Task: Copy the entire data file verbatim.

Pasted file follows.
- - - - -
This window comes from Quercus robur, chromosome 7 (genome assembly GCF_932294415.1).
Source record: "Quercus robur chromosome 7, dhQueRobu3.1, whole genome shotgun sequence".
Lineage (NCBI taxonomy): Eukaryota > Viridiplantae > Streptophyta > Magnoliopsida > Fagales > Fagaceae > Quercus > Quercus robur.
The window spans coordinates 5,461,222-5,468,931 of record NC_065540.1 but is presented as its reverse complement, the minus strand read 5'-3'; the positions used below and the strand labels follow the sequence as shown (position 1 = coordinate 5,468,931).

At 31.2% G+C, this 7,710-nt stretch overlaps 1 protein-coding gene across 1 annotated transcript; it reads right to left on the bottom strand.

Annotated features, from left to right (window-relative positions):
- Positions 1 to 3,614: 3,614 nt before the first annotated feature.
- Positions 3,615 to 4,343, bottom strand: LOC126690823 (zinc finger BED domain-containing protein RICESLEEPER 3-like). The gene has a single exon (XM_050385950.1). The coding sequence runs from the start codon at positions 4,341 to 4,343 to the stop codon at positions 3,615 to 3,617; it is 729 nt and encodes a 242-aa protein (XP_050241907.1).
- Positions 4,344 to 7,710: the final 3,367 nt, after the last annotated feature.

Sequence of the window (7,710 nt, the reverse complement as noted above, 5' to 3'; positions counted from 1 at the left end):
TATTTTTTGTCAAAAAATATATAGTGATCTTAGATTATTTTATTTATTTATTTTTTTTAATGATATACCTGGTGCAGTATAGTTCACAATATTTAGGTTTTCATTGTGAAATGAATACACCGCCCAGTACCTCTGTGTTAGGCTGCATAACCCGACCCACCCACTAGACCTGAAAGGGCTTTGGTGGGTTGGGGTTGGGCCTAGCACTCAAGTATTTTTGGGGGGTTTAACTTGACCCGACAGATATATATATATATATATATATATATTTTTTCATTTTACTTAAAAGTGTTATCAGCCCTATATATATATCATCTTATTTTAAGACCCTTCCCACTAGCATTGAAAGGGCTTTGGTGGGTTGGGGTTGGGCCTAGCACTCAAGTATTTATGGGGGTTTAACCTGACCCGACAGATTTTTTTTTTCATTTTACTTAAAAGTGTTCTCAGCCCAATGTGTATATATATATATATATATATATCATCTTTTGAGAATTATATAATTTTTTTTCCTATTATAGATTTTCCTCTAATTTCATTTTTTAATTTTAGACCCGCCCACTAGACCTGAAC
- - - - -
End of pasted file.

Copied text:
This window comes from Quercus robur, chromosome 7 (genome assembly GCF_932294415.1).
Source record: "Quercus robur chromosome 7, dhQueRobu3.1, whole genome shotgun sequence".
Lineage (NCBI taxonomy): Eukaryota > Viridiplantae > Streptophyta > Magnoliopsida > Fagales > Fagaceae > Quercus > Quercus robur.
The window spans coordinates 5,461,222-5,468,931 of record NC_065540.1 but is presented as its reverse complement, the minus strand read 5'-3'; the positions used below and the strand labels follow the sequence as shown (position 1 = coordinate 5,468,931).

At 31.2% G+C, this 7,710-nt stretch overlaps 1 protein-coding gene across 1 annotated transcript; it reads right to left on the bottom strand.

Annotated features, from left to right (window-relative positions):
- Positions 1 to 3,614: 3,614 nt before the first annotated feature.
- Positions 3,615 to 4,343, bottom strand: LOC126690823 (zinc finger BED domain-containing protein RICESLEEPER 3-like). The gene has a single exon (XM_050385950.1). The coding sequence runs from the start codon at positions 4,341 to 4,343 to the stop codon at positions 3,615 to 3,617; it is 729 nt and encodes a 242-aa protein (XP_050241907.1).
- Positions 4,344 to 7,710: the final 3,367 nt, after the last annotated feature.

Sequence of the window (7,710 nt, the reverse complement as noted above, 5' to 3'; positions counted from 1 at the left end):
TATTTTTTGTCAAAAAATATATAGTGATCTTAGATTATTTTATTTATTTATTTTTTTTAATGATATACCTGGTGCAGTATAGTTCACAATATTTAGGTTTTCATTGTGAAATGAATACACCGCCCAGTACCTCTGTGTTAGGCTGCATAACCCGACCCACCCACTAGACCTGAAAGGGCTTTGGTGGGTTGGGGTTGGGCCTAGCACTCAAGTATTTTTGGGGGGTTTAACTTGACCCGACAGATATATATATATATATATATATATATTTTTTCATTTTACTTAAAAGTGTTATCAGCCCTATATATATATCATCTTATTTTAAGACCCTTCCCACTAGCATTGAAAGGGCTTTGGTGGGTTGGGGTTGGGCCTAGCACTCAAGTATTTATGGGGGTTTAACCTGACCCGACAGATTTTTTTTTTCATTTTACTTAAAAGTGTTCTCAGCCCAATGTGTATATATATATATATATATATATCATCTTTTGAGAATTATATAATTTTTTTTCCTATTATAGATTTTCCTCTAATTTCATTTTTTAATTTTAGACCCGCCCACTAGACCTGAAC